5) You're 9 months pregnant and didn't know it. (See below)

6) Your baby is high.

7) Having your clearly drugged out friends bring you the "special brownies" from home.

8) Trying to blame the haze and smell coming from your bathroom on your bowel habbits.

And finally...

9) Flinging poop at the walls. Yes, poop.

Wednesday, October 17, 2007

One month old!

This blog has reached it's one month anniversary. Yeah, I'm that kind of girl that has to celebrate but I promise I won't do it every month. I just wanted to say that it makes me happy there have been over 7000 hits in the first month. So, whether you hate it or love it thank you for reading!

Tuesday, October 16, 2007

The other side.

They can't all be as good as yesterday. If they were, I am pretty sure there would be reality TV cameras hanging out somewhere. Yesterday I covered "thinking you are pregnant when you aren't" so let's try the opposite: Women that get through 8-9 months not knowing they are pregnant. I think it takes a fairly freakish ammount of denial to make it through an entire prenancy without knowing it. It happens more than you think.

Last week a woman came in to the ER with stabbing abdominal pain that started around 2 AM the night before. She showed up around 10 that morning and was taken right back to be worked up. Now, the ER doesn't like to have anything to do with pregnant woman and they send them straight to L&D the moment they find out they are pregnant whether they are there in labor or have a broken toe. Seeing as how they actually gave her a bed her means they didn't even suspect.

She was worked up for this "abdominal pain" for nearly four hours. Labs were drawn, exams were done etc. and it wasn't until her shrill "I am dying" screams at about a quarter to 2 that pregnancy crossed anyone's mind. Of course, they wheeled her stretcher straight to L&D where she proceeded to deliver a full term baby a whole 2 minutes after arriving.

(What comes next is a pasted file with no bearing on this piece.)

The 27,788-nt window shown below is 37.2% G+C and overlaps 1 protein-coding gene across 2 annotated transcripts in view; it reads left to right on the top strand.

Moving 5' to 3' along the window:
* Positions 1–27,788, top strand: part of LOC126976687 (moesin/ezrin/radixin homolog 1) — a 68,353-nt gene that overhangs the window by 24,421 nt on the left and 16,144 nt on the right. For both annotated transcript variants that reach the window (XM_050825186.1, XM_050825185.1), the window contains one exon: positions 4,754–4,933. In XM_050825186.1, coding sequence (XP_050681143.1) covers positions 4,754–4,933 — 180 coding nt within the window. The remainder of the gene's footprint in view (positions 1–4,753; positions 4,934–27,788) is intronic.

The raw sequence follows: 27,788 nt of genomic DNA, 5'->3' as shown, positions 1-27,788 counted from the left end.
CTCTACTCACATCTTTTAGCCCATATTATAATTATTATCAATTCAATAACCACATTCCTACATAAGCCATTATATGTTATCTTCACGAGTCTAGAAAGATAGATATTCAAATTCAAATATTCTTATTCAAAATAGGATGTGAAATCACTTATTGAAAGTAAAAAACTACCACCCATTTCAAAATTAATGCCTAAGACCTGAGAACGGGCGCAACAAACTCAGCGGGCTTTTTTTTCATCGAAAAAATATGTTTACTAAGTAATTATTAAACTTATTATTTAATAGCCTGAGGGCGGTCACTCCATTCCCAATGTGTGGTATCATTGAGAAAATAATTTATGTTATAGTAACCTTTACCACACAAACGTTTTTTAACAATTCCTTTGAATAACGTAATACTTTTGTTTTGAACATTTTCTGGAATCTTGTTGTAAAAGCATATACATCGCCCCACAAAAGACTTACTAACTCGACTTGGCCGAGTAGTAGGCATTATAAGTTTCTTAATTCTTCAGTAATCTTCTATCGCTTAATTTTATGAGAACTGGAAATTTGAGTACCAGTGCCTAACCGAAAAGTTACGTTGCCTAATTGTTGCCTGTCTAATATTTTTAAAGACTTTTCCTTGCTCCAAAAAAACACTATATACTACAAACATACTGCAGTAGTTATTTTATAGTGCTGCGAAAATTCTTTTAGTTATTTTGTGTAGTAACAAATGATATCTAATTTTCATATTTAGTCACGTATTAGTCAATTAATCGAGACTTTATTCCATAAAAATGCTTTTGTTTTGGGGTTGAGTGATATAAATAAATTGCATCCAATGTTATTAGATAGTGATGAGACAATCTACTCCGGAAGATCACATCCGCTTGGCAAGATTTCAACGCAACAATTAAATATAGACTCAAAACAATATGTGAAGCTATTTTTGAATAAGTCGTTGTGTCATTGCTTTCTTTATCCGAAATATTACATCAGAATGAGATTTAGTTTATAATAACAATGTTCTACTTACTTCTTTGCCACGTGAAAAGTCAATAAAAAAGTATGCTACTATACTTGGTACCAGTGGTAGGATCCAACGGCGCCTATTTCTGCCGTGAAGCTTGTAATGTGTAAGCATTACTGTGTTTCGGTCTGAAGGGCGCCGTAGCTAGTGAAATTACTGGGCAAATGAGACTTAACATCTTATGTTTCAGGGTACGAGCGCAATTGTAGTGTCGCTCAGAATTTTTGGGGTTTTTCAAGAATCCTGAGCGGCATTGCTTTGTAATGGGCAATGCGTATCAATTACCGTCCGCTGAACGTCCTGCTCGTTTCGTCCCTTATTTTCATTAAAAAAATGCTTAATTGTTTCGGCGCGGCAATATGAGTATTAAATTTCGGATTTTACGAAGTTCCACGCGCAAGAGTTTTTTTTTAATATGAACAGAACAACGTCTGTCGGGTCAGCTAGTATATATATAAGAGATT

So, how did she not know she was pregnant? The answer is usually "I have irregular periods" and a whopping side of crazy denial.

Monday, October 15, 2007

You can't even make this stuff up.

In L&D you see all sorts of crazies. Some of the extremes are the women that come in and deliver at 9 months and never knew they were pregnant until they come into the ER for "severe cramping". We will go there later. On the other end of that are the people that come in and aren't even pregnant. We will go there now.

A rather obese woman came in, walked up to L&D and said she thought she was in labor. See the "call your doc first post" for the conversation that followed although it will soon become obvious why she didn't. Since she didn't have a doctor with privileges at the hospital she became the responsibility of the practice that was taking call for the ER. As I am walking her back to her room she mentions she is having twins. I send her to the bathroom and ask her to take off everything but her bra and change into her gown. She comes out and tucks herself into bed, much shyer than the average patient about "exposing" herself. I figure we will cross this hurdle a little later. I try to put her on the monitor and I can't find one heart beat, much less two.

Fearing the worst, I get the midwife back there who pulls out the ultrasound to see what is going on with the babies. What she saw was probably more shocking than two dead babies. Not only were there no babies but where the heck was the uterus. Upon "gentle inspection" down south, it turns out "she" was a "he" who apparently needed a psychiatrist, not an OB. I can't wait until his insurance gets to sort out that bill.

Sunday, October 14, 2007

You can't sneak in and out of the hospital.

While I am on a "call your doctor first" kick, let me elaborate. I am pretty sure that at least 99% of L&D nurses agree with me on that one.

Last week we had a lady walk up to the nurses station and say "I'm here!" Um, OK. Who are you and who is your doctor? This is followed with "Did you call their office?" She tells us that when she calls the office they either tell her to come to the office or go to the hospital so this time she decided to just save herself the trouble come to the hospital.

You see genuis, that is kind of the point of calling the doctor first. They can listen to what the problem is and decide where the best place to see you is. Going to the hospital is never the easiest option.

We ask her what brought her to the hospital.

"I need an ultrasound".

"Excuse me?"

"I need an ultrasound. I haven't had an ultrasound in two weeks and I am having twins. I am supposed to have an ultrasound every week with twins".

"No, that isn't true but let's get you into a bed and I will page your doctor."